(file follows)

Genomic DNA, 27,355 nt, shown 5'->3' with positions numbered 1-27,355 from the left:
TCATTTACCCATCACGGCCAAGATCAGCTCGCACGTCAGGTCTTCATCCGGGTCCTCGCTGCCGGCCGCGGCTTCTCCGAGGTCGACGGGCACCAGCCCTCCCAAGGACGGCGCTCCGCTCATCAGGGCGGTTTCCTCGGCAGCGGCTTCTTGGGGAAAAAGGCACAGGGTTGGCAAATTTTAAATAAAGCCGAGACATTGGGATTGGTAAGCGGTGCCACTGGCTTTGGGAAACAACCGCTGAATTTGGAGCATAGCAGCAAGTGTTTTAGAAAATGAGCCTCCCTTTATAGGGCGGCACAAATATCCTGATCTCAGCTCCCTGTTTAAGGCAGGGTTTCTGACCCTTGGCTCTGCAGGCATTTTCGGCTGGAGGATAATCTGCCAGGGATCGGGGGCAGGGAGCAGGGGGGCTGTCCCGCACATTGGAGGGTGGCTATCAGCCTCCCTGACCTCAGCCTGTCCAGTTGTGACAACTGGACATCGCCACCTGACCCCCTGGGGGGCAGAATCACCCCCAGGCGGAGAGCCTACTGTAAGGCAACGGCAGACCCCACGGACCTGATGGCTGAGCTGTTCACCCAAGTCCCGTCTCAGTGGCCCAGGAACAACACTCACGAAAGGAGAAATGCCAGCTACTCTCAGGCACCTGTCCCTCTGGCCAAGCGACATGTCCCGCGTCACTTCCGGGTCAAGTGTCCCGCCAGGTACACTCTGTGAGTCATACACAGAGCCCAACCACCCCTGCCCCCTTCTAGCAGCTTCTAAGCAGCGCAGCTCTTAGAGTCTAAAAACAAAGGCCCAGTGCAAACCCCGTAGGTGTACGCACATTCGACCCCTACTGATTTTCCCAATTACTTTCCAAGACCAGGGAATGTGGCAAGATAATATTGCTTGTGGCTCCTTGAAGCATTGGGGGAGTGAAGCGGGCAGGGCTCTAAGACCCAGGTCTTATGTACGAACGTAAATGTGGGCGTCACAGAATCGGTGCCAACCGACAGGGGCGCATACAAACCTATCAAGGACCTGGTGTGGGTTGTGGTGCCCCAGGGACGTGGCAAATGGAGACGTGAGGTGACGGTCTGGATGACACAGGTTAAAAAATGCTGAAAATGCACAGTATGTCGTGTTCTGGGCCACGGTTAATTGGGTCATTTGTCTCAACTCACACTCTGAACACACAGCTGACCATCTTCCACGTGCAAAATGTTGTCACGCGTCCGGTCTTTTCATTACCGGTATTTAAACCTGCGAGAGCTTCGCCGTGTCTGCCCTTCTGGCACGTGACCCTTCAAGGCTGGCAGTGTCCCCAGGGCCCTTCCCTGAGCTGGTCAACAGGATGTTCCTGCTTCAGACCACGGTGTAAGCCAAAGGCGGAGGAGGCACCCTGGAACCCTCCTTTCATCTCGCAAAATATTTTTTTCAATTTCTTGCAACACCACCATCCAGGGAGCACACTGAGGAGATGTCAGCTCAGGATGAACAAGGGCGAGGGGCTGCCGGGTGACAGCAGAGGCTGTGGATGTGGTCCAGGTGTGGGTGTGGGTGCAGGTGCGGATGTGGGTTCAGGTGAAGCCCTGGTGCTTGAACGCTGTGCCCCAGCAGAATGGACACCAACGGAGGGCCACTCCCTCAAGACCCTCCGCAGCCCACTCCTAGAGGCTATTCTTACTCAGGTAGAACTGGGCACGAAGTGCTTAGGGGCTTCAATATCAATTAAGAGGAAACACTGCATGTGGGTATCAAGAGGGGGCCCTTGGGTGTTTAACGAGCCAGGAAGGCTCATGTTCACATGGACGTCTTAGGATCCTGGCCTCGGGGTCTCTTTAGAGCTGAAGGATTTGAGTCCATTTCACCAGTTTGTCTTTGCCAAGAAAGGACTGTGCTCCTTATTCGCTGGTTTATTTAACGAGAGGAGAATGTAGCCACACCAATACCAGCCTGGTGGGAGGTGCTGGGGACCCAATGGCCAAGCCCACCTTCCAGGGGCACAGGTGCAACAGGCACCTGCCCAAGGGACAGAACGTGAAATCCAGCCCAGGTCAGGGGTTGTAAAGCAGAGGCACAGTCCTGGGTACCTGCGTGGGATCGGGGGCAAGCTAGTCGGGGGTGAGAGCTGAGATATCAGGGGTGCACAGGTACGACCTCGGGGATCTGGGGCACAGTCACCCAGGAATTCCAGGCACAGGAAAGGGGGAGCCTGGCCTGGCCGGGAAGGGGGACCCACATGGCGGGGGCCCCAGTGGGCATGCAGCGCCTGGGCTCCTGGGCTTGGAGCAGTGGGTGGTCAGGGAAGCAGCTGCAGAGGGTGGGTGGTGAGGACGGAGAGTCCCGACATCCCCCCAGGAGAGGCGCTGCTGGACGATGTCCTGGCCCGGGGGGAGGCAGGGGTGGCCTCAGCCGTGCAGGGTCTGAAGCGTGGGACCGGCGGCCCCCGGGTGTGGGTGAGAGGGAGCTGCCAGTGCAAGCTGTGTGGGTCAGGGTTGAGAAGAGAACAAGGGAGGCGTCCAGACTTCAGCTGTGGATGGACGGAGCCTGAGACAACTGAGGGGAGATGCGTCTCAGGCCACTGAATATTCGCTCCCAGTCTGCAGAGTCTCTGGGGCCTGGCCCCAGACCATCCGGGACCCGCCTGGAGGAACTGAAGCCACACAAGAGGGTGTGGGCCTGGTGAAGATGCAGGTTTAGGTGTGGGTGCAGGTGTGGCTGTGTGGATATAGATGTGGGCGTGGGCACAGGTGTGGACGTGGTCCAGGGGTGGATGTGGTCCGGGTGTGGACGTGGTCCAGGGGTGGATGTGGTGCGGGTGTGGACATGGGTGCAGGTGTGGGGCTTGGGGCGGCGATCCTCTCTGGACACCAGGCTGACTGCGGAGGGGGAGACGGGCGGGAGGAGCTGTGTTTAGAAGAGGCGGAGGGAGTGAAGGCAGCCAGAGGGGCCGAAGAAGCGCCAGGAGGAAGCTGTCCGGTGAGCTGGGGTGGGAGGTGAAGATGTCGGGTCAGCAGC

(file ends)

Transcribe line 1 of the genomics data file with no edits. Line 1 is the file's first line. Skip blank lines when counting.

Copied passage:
Genomic DNA, 27,355 nt, shown 5'->3' with positions numbered 1-27,355 from the left: